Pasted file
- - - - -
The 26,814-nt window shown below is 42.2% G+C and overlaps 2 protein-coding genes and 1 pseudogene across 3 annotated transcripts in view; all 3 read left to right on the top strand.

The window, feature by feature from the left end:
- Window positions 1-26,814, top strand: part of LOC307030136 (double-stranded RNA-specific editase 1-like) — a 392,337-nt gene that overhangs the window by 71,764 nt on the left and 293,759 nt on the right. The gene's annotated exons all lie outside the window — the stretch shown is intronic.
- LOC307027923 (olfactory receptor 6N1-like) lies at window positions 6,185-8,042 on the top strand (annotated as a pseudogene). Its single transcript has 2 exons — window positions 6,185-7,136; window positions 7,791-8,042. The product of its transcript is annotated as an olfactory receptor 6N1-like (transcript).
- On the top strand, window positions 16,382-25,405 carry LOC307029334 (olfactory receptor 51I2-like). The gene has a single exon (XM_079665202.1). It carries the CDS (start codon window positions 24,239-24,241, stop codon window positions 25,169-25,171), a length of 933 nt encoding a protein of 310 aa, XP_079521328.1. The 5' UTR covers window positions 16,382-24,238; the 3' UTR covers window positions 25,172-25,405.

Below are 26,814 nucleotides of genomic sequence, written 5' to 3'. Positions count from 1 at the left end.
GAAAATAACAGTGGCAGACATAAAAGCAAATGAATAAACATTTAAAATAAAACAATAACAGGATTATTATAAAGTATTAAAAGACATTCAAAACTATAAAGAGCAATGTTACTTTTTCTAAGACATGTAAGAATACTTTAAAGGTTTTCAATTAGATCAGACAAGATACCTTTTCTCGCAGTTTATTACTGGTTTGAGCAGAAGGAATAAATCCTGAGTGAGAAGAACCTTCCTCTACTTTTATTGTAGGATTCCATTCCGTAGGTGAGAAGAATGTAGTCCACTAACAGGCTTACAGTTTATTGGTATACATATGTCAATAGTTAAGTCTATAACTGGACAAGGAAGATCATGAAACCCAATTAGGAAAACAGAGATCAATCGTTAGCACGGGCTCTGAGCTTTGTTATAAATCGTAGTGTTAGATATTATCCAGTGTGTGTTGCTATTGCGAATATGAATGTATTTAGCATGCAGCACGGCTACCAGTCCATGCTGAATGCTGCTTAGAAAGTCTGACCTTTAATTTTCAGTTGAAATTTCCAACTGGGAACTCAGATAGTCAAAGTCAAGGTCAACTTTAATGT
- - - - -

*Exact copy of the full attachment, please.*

The 26,814-nt window shown below is 42.2% G+C and overlaps 2 protein-coding genes and 1 pseudogene across 3 annotated transcripts in view; all 3 read left to right on the top strand.

The window, feature by feature from the left end:
- Window positions 1-26,814, top strand: part of LOC307030136 (double-stranded RNA-specific editase 1-like) — a 392,337-nt gene that overhangs the window by 71,764 nt on the left and 293,759 nt on the right. The gene's annotated exons all lie outside the window — the stretch shown is intronic.
- LOC307027923 (olfactory receptor 6N1-like) lies at window positions 6,185-8,042 on the top strand (annotated as a pseudogene). Its single transcript has 2 exons — window positions 6,185-7,136; window positions 7,791-8,042. The product of its transcript is annotated as an olfactory receptor 6N1-like (transcript).
- On the top strand, window positions 16,382-25,405 carry LOC307029334 (olfactory receptor 51I2-like). The gene has a single exon (XM_079665202.1). It carries the CDS (start codon window positions 24,239-24,241, stop codon window positions 25,169-25,171), a length of 933 nt encoding a protein of 310 aa, XP_079521328.1. The 5' UTR covers window positions 16,382-24,238; the 3' UTR covers window positions 25,172-25,405.

Below are 26,814 nucleotides of genomic sequence, written 5' to 3'. Positions count from 1 at the left end.
GAAAATAACAGTGGCAGACATAAAAGCAAATGAATAAACATTTAAAATAAAACAATAACAGGATTATTATAAAGTATTAAAAGACATTCAAAACTATAAAGAGCAATGTTACTTTTTCTAAGACATGTAAGAATACTTTAAAGGTTTTCAATTAGATCAGACAAGATACCTTTTCTCGCAGTTTATTACTGGTTTGAGCAGAAGGAATAAATCCTGAGTGAGAAGAACCTTCCTCTACTTTTATTGTAGGATTCCATTCCGTAGGTGAGAAGAATGTAGTCCACTAACAGGCTTACAGTTTATTGGTATACATATGTCAATAGTTAAGTCTATAACTGGACAAGGAAGATCATGAAACCCAATTAGGAAAACAGAGATCAATCGTTAGCACGGGCTCTGAGCTTTGTTATAAATCGTAGTGTTAGATATTATCCAGTGTGTGTTGCTATTGCGAATATGAATGTATTTAGCATGCAGCACGGCTACCAGTCCATGCTGAATGCTGCTTAGAAAGTCTGACCTTTAATTTTCAGTTGAAATTTCCAACTGGGAACTCAGATAGTCAAAGTCAAGGTCAACTTTAATGT